Blessings,
      Howard

  7. Kay Disbrow says:

    Thank you Howard,
    This comes at a good time for me. After having a really good, symptom-free day, I am having a confusing one today with a totally scrambled brain. Scary and difficult. Thanks for being there for us.

  8. Christine says:

    This has come at such a good time for me as I struggle to surrender.Despite clear signs of recovery I have had a terrible week …..unable to turn over in bed,get in and out of bed etc without the help of my wonderful husband.I have struggled to hide the devastation I feel from everyone,including those I love. After all,I am supposed to be the strong one,the one who always gets things done…….and now I have failed.So thanks for this Howard…time now to surrender.

    • Howard says:

      Hi Christine,
      Thank you for sharing. Please read the links I posted for Kay above. A “terrible week” might actually be a glorious week. Maybe your “terrible week” was because your body was doing so well at working to unblock major blockages in your recovery, it left little energy to hold your symptoms in check, so symptoms probably appeared worse and fatigue probably was an issue. As I posted about 10 days ago, if you look at what my symptoms were on May 10, 2010 when I wrote about them, it looked like I was doing terrible. However, one month later, I was fully recovered. Keep having faith in your recovery, and next time, instead of looking at something as terrible, try looking at it like this: “Apparently, this is necessary for my Parkinson’s recovery.” If it is necessary, aren’t you more willing to tolerate it and persevere through it? Yes, now is time to surrender, Christine, and this little phrase will help.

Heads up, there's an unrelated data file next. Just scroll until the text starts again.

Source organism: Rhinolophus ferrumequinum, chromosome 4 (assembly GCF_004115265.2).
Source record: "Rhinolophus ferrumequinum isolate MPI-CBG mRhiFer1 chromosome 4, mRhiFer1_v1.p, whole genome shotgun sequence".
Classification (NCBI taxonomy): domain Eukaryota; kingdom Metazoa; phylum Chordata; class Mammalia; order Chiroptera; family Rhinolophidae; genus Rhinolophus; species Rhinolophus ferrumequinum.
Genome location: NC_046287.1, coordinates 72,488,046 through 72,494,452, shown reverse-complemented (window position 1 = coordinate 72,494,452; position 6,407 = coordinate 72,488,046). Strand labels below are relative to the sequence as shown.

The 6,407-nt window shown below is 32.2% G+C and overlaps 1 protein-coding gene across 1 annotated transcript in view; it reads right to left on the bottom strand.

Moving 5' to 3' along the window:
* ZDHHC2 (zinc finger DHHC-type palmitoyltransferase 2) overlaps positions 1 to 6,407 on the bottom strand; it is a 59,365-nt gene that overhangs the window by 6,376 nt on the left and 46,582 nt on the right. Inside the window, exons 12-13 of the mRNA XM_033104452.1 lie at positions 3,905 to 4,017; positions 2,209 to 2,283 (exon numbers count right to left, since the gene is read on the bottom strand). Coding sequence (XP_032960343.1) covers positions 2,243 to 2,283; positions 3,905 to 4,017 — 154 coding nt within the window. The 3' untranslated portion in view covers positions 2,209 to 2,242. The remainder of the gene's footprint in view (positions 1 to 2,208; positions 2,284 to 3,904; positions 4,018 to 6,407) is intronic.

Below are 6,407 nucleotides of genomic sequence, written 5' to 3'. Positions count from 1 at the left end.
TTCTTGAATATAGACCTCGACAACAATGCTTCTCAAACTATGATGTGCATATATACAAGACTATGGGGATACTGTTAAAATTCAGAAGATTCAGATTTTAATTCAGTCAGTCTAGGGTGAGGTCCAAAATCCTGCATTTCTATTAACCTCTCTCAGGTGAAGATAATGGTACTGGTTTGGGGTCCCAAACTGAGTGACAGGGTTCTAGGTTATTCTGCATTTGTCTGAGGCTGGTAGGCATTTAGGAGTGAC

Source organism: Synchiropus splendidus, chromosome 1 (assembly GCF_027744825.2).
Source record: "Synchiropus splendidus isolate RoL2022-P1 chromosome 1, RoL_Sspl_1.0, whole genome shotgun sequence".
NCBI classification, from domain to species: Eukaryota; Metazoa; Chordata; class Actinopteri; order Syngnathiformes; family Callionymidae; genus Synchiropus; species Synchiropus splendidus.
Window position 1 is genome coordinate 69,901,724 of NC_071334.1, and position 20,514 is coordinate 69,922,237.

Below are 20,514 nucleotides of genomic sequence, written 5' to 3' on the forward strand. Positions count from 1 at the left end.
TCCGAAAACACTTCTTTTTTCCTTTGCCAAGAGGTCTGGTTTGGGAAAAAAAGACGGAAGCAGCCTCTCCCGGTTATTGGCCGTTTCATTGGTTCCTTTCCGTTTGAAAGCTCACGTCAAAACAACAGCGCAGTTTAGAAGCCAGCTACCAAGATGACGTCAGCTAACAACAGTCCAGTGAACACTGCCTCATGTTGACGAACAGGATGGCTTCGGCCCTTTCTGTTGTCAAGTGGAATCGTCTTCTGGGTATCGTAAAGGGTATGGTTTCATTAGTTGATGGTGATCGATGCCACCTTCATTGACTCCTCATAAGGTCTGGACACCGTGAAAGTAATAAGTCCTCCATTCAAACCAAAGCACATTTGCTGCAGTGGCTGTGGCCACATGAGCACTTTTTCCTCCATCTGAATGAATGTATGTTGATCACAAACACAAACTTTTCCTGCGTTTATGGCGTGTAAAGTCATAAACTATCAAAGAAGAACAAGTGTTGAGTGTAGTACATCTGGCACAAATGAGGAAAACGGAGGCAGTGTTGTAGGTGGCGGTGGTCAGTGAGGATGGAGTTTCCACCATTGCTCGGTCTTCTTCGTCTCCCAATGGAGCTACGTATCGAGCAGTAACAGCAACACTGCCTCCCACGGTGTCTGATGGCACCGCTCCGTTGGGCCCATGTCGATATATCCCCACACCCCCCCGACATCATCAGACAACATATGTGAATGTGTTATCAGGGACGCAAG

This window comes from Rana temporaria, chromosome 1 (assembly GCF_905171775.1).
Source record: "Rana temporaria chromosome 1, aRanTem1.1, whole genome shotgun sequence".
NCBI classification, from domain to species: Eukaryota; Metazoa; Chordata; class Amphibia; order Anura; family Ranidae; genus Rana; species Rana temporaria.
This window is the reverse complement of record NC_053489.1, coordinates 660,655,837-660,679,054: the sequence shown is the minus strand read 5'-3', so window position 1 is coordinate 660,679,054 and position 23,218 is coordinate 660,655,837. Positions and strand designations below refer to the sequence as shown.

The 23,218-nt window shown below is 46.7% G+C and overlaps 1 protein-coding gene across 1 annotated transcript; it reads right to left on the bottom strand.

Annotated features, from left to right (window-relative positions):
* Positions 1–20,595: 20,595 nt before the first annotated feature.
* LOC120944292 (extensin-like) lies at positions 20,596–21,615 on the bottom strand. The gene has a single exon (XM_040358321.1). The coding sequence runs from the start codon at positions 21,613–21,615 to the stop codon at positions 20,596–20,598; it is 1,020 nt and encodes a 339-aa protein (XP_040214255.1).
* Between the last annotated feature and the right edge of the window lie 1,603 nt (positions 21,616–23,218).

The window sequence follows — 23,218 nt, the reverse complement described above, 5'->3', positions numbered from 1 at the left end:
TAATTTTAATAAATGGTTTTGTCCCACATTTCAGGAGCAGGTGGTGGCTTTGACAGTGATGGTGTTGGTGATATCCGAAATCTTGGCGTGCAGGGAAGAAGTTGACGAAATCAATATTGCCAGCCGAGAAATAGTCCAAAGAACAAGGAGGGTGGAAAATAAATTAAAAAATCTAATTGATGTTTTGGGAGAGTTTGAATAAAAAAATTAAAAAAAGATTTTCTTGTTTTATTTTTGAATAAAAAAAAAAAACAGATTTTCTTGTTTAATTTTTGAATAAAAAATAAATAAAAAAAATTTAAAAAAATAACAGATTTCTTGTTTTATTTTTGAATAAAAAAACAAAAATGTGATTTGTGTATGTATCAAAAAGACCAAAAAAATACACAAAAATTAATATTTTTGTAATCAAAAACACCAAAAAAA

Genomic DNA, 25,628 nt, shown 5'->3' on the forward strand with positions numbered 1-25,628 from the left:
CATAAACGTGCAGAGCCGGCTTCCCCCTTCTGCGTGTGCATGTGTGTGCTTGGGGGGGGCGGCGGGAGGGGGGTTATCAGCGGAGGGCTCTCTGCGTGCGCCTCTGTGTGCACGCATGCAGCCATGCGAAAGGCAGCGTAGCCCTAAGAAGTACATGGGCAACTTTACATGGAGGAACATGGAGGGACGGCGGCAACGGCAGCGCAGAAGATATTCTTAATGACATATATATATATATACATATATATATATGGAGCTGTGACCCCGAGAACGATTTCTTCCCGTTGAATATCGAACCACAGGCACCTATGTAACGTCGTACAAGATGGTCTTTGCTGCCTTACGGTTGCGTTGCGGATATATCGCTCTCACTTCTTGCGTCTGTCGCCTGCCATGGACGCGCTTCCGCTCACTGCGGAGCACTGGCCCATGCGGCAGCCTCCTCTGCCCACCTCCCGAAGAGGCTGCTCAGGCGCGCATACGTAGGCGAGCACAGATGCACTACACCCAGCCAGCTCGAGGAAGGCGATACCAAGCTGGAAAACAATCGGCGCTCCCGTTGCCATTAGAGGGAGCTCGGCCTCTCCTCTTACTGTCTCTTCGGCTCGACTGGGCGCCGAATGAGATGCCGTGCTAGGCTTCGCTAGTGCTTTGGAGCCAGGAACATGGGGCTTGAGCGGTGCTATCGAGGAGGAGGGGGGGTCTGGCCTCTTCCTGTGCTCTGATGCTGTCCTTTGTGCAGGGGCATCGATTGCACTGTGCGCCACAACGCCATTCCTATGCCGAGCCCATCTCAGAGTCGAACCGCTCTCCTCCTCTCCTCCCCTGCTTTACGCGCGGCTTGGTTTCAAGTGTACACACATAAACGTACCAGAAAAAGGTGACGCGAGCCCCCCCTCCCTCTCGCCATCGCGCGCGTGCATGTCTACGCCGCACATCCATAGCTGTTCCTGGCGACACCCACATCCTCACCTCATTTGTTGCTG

Blessings,
      Howard

  9. Teri says:

    Timely post. Amazing comments. Thank you everyone for helping me realize Vulnerability is the key to my recovery.

    • Howard says:

      You are welcome, Teri. We all are in this together. Posting your comment makes you vulnerable, so you are off to a good start on addressing this issue.

      Blessings,
      Howard

  10. nancy thomas says:

    This post and comments had me thinking all weekend about how much of the time I tell myself I’m being strong and optimistic for others but am really perpetuating old destructive habits. Thanks to all

    • Howard says:

      Thank you for sharing with us, Nancy. If you are going to be a bit vulnerable, this is a good place to be. If we all are vulnerable together, there is a lot of recovery strength that comes from that.
      Blessings,
      Howard